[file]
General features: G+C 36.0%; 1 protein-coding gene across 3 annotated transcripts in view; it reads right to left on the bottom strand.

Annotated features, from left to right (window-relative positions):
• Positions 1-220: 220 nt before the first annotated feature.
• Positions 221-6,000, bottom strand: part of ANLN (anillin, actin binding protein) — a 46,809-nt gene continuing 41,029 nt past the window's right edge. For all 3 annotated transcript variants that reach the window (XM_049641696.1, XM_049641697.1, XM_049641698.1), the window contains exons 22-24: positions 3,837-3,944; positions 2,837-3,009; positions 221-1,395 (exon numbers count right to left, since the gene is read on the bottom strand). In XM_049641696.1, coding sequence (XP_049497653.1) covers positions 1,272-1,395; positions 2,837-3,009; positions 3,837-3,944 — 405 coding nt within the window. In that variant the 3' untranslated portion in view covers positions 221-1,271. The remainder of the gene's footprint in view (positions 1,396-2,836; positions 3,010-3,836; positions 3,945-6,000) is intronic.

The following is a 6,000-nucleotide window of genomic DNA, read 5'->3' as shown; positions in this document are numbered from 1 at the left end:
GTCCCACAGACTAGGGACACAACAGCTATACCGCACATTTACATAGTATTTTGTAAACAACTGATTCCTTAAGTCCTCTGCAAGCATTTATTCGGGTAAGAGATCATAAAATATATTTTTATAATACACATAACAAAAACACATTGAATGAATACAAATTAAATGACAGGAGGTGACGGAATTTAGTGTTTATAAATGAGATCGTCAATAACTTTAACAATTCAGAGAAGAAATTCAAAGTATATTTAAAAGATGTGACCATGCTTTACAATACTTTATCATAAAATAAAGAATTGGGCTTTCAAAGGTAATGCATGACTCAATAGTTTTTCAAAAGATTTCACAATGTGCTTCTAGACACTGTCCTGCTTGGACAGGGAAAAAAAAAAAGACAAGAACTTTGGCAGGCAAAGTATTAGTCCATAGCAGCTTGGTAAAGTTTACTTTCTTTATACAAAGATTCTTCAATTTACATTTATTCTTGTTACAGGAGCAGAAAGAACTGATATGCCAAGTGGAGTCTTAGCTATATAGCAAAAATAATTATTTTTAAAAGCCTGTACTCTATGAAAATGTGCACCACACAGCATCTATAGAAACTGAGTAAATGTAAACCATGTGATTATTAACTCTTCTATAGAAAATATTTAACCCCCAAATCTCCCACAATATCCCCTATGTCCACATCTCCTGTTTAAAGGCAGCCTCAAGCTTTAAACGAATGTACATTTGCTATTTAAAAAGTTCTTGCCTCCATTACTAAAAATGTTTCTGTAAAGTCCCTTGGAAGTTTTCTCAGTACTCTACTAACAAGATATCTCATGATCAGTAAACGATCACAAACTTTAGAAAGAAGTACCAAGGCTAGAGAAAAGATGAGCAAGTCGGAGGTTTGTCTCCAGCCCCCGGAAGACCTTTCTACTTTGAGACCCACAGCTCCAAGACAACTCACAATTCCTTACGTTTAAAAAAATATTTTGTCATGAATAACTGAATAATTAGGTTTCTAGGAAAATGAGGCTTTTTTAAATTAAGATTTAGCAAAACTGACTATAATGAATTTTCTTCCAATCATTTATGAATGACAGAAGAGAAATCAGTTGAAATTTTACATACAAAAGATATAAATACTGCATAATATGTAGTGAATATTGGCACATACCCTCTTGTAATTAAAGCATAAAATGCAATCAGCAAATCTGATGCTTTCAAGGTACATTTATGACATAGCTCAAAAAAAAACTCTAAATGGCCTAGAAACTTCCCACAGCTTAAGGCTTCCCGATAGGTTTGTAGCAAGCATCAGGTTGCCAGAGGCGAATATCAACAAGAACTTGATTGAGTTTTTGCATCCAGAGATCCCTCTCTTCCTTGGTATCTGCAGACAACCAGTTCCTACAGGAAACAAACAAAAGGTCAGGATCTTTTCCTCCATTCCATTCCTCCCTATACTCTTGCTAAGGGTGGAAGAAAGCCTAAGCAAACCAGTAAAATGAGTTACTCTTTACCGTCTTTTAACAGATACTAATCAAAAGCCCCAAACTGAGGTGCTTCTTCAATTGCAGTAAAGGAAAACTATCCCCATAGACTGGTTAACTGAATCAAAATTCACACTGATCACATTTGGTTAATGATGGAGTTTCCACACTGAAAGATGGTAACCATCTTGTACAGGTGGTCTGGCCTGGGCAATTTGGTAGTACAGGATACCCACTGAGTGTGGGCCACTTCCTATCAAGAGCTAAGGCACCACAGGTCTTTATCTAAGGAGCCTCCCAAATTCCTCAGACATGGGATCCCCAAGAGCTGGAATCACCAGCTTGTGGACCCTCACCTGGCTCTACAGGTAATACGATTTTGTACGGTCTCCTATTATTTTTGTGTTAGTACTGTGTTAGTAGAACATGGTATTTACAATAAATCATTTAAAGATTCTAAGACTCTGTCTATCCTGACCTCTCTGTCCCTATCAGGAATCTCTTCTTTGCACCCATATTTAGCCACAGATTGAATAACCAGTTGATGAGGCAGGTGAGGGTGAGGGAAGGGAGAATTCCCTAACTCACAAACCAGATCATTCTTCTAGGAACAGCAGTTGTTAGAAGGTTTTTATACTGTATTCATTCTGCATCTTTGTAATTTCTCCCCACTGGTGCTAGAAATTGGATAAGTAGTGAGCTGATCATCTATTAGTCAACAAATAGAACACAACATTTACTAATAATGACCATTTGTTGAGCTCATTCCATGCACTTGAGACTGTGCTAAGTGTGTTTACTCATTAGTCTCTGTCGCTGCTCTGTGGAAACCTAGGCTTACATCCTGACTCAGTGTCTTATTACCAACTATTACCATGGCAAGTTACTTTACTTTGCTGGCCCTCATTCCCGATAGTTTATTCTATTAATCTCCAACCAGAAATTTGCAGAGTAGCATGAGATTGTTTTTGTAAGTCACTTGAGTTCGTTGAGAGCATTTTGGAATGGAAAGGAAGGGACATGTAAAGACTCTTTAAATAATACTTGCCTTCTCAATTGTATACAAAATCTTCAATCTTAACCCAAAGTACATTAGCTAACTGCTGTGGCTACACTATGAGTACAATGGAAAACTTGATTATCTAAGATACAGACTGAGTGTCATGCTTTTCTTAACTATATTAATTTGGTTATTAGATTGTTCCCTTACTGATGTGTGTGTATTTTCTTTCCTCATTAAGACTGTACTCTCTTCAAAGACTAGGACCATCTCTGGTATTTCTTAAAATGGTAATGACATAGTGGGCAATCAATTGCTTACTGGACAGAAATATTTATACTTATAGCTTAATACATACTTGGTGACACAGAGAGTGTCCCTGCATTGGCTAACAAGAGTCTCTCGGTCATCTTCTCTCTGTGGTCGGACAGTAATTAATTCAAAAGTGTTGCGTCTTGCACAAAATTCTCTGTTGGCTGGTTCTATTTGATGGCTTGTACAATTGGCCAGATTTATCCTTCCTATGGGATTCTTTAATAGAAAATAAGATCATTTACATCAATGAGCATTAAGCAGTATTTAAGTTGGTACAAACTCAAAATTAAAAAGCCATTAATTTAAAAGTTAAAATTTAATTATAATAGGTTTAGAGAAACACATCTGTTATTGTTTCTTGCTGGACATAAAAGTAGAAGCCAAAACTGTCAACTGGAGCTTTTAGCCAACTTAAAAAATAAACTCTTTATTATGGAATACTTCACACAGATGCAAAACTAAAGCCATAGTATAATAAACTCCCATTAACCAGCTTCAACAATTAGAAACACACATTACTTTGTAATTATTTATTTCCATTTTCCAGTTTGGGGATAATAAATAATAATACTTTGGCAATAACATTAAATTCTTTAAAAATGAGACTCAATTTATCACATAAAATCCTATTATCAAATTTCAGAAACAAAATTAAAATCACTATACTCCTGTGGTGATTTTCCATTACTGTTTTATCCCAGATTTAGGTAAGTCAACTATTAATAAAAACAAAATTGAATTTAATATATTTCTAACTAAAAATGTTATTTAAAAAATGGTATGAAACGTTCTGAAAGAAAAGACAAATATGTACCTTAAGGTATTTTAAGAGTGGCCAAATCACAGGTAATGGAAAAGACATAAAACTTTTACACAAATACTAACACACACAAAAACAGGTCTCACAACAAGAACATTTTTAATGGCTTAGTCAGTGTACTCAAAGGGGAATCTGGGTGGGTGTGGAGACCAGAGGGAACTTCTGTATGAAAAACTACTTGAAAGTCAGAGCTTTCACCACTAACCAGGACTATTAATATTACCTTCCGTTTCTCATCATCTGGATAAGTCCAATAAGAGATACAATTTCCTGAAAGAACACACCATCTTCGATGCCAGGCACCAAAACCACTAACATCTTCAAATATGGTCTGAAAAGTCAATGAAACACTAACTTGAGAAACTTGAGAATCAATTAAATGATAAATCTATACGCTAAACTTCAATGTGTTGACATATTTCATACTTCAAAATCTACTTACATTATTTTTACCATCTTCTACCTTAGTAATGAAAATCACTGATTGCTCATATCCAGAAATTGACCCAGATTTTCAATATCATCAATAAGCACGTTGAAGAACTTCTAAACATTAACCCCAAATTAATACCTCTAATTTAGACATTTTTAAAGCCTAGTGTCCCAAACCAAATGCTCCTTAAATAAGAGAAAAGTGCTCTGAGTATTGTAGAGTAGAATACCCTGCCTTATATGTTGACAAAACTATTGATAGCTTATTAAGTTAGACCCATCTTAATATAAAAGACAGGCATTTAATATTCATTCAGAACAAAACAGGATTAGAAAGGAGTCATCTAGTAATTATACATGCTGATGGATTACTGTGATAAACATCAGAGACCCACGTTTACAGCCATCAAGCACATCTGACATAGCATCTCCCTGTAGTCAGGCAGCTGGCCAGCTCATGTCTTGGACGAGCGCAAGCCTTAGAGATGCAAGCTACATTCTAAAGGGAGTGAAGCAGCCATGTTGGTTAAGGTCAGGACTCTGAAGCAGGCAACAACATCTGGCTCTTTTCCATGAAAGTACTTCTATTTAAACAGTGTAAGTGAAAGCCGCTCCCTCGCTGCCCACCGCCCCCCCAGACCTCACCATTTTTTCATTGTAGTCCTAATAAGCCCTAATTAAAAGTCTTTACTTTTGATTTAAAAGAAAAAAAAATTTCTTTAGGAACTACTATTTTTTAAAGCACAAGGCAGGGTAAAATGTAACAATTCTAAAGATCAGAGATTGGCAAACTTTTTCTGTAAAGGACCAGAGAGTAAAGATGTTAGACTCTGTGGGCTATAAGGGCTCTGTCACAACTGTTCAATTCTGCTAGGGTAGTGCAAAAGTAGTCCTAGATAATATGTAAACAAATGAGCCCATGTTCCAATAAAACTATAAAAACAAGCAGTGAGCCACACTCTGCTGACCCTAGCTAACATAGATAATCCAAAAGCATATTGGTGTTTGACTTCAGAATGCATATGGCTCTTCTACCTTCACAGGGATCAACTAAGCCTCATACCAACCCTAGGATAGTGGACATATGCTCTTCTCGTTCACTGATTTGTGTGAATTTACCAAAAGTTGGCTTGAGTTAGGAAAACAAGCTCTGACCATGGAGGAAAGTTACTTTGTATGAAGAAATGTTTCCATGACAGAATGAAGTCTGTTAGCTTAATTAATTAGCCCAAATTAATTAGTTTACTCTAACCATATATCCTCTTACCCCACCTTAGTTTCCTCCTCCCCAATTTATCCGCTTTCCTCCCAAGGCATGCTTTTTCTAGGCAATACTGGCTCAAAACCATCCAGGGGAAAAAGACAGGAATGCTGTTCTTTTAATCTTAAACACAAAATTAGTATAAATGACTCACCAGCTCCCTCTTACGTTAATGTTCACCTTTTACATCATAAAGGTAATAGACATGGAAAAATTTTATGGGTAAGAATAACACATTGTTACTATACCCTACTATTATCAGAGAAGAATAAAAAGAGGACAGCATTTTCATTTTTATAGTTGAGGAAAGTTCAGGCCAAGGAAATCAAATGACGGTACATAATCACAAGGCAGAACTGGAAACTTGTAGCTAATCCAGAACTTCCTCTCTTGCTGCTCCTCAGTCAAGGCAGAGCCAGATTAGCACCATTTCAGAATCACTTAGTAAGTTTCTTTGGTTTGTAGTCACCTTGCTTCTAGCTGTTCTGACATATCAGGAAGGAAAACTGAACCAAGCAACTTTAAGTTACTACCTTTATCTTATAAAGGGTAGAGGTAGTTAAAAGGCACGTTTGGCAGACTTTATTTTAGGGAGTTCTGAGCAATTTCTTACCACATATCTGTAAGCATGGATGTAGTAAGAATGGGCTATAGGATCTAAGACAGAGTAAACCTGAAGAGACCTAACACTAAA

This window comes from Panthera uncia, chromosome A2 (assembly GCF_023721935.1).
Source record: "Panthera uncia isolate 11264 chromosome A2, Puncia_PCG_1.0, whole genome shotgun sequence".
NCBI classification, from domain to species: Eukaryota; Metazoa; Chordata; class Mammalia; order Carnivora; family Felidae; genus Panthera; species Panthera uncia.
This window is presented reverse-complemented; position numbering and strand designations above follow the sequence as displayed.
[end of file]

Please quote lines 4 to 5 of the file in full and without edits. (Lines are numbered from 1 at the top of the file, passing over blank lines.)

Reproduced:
• Positions 221-6,000, bottom strand: part of ANLN (anillin, actin binding protein) — a 46,809-nt gene continuing 41,029 nt past the window's right edge. For all 3 annotated transcript variants that reach the window (XM_049641696.1, XM_049641697.1, XM_049641698.1), the window contains exons 22-24: positions 3,837-3,944; positions 2,837-3,009; positions 221-1,395 (exon numbers count right to left, since the gene is read on the bottom strand). In XM_049641696.1, coding sequence (XP_049497653.1) covers positions 1,272-1,395; positions 2,837-3,009; positions 3,837-3,944 — 405 coding nt within the window. In that variant the 3' untranslated portion in view covers positions 221-1,271. The remainder of the gene's footprint in view (positions 1,396-2,836; positions 3,010-3,836; positions 3,945-6,000) is intronic.

The following is a 6,000-nucleotide window of genomic DNA, read 5'->3' as shown; positions in this document are numbered from 1 at the left end: